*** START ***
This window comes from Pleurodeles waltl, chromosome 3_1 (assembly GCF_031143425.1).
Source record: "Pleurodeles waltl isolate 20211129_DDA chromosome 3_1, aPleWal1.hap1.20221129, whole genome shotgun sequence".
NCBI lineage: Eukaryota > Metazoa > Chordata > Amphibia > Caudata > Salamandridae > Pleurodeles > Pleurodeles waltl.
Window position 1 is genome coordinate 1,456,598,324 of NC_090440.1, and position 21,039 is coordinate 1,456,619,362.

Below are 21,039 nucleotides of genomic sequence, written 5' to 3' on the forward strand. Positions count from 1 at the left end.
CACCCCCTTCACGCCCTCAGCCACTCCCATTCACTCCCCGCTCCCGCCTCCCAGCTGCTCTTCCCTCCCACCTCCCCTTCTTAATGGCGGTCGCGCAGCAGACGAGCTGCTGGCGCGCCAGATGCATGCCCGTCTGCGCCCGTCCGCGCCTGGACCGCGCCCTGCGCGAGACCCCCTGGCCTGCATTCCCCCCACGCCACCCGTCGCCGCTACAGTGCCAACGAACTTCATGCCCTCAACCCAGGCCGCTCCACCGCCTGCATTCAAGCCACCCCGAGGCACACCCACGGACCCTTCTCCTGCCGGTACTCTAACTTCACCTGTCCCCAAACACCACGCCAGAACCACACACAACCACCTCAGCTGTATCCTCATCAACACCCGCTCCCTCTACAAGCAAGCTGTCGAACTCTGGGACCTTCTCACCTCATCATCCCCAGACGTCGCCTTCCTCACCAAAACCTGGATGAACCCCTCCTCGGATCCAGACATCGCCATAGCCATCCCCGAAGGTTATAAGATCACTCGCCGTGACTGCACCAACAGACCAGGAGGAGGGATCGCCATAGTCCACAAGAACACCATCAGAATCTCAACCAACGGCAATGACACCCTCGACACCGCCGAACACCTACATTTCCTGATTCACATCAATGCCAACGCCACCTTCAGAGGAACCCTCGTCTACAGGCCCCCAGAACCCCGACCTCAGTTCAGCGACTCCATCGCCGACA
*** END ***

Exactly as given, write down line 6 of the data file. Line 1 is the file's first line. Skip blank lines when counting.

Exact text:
CACCCCCTTCACGCCCTCAGCCACTCCCATTCACTCCCCGCTCCCGCCTCCCAGCTGCTCTTCCCTCCCACCTCCCCTTCTTAATGGCGGTCGCGCAGCAGACGAGCTGCTGGCGCGCCAGATGCATGCCCGTCTGCGCCCGTCCGCGCCTGGACCGCGCCCTGCGCGAGACCCCCTGGCCTGCATTCCCCCCACGCCACCCGTCGCCGCTACAGTGCCAACGAACTTCATGCCCTCAACCCAGGCCGCTCCACCGCCTGCATTCAAGCCACCCCGAGGCACACCCACGGACCCTTCTCCTGCCGGTACTCTAACTTCACCTGTCCCCAAACACCACGCCAGAACCACACACAACCACCTCAGCTGTATCCTCATCAACACCCGCTCCCTCTACAAGCAAGCTGTCGAACTCTGGGACCTTCTCACCTCATCATCCCCAGACGTCGCCTTCCTCACCAAAACCTGGATGAACCCCTCCTCGGATCCAGACATCGCCATAGCCATCCCCGAAGGTTATAAGATCACTCGCCGTGACTGCACCAACAGACCAGGAGGAGGGATCGCCATAGTCCACAAGAACACCATCAGAATCTCAACCAACGGCAATGACACCCTCGACACCGCCGAACACCTACATTTCCTGATTCACATCAATGCCAACGCCACCTTCAGAGGAACCCTCGTCTACAGGCCCCCAGAACCCCGACCTCAGTTCAGCGACTCCATCGCCGACA